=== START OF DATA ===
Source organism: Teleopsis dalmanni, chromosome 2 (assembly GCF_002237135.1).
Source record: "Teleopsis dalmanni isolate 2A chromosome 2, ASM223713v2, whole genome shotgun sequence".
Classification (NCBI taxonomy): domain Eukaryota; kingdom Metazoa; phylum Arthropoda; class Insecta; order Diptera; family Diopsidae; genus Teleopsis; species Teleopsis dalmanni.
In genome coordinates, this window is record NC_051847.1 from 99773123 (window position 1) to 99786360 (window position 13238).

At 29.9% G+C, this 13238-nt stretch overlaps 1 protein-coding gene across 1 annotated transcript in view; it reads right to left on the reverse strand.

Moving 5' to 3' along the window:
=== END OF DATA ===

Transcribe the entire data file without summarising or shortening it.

Source organism: Teleopsis dalmanni, chromosome 2 (assembly GCF_002237135.1).
Source record: "Teleopsis dalmanni isolate 2A chromosome 2, ASM223713v2, whole genome shotgun sequence".
Classification (NCBI taxonomy): domain Eukaryota; kingdom Metazoa; phylum Arthropoda; class Insecta; order Diptera; family Diopsidae; genus Teleopsis; species Teleopsis dalmanni.
In genome coordinates, this window is record NC_051847.1 from 99773123 (window position 1) to 99786360 (window position 13238).

At 29.9% G+C, this 13238-nt stretch overlaps 1 protein-coding gene across 1 annotated transcript in view; it reads right to left on the reverse strand.

Moving 5' to 3' along the window: